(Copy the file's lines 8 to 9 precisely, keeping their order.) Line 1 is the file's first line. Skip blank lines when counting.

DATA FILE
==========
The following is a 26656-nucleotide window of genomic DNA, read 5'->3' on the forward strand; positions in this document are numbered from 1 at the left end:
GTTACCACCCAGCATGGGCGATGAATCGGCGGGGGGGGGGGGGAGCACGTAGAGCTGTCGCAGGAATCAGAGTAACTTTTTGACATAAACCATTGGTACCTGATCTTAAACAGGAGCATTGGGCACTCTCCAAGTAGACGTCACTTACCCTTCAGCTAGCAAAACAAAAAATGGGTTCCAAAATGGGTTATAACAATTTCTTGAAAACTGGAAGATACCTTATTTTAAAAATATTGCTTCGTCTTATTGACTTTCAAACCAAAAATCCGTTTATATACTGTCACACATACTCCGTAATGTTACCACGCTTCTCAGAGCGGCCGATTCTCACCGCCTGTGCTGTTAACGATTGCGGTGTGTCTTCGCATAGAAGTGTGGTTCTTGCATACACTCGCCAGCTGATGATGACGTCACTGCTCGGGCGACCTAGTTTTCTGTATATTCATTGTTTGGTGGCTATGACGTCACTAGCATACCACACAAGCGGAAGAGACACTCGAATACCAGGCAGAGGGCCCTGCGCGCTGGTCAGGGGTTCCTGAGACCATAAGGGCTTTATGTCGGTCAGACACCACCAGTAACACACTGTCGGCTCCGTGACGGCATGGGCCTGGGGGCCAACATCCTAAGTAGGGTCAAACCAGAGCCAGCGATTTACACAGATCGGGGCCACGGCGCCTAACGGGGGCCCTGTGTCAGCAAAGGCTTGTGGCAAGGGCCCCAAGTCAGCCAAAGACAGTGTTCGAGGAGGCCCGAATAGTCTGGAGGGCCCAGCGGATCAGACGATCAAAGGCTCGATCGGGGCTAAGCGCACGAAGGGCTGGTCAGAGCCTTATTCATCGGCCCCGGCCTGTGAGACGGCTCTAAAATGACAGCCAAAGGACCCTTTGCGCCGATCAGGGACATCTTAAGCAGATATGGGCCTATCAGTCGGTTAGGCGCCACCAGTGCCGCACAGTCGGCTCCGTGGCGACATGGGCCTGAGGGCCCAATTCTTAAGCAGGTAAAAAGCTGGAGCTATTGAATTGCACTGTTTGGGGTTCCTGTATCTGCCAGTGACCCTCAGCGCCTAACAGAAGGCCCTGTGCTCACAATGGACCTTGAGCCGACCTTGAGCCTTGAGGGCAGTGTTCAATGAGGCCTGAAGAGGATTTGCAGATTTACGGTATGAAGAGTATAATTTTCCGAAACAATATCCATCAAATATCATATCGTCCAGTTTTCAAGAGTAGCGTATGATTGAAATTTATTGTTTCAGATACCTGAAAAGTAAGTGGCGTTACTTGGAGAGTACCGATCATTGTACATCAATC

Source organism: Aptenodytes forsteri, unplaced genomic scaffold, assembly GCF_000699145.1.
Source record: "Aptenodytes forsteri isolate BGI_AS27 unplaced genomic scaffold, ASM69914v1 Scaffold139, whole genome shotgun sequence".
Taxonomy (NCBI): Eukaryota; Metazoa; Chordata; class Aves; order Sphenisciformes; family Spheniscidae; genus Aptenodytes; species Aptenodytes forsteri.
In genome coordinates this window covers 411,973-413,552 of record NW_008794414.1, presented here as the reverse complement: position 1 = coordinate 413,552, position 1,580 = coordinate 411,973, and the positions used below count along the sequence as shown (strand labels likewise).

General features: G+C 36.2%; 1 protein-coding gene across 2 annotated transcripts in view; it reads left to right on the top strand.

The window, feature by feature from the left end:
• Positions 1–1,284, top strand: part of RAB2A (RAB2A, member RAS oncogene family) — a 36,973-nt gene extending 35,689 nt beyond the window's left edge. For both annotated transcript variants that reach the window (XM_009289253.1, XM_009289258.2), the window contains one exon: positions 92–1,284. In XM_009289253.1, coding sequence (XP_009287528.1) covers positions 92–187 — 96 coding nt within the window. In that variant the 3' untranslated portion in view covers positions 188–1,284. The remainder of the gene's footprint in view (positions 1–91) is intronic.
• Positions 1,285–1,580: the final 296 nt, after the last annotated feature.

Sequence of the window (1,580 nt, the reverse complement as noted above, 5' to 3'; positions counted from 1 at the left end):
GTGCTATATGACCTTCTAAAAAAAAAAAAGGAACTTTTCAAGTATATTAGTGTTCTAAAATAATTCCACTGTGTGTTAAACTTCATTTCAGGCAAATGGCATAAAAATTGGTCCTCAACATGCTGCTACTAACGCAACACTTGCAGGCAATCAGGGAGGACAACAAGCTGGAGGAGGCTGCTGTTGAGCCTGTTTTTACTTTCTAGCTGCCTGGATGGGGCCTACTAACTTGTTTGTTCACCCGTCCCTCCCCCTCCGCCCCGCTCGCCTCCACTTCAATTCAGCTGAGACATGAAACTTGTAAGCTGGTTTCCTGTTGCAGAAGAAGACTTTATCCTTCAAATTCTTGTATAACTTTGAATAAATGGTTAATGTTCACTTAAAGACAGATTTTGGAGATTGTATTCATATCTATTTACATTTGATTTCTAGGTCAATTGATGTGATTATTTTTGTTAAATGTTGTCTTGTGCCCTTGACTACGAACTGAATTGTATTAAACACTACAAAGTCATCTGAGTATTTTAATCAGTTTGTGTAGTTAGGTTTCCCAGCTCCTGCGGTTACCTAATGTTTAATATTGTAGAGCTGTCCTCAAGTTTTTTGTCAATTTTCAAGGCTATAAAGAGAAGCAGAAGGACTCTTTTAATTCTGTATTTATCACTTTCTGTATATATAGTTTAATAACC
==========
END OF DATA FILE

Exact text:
The window, feature by feature from the left end:
• Positions 1–1,284, top strand: part of RAB2A (RAB2A, member RAS oncogene family) — a 36,973-nt gene extending 35,689 nt beyond the window's left edge. For both annotated transcript variants that reach the window (XM_009289253.1, XM_009289258.2), the window contains one exon: positions 92–1,284. In XM_009289253.1, coding sequence (XP_009287528.1) covers positions 92–187 — 96 coding nt within the window. In that variant the 3' untranslated portion in view covers positions 188–1,284. The remainder of the gene's footprint in view (positions 1–91) is intronic.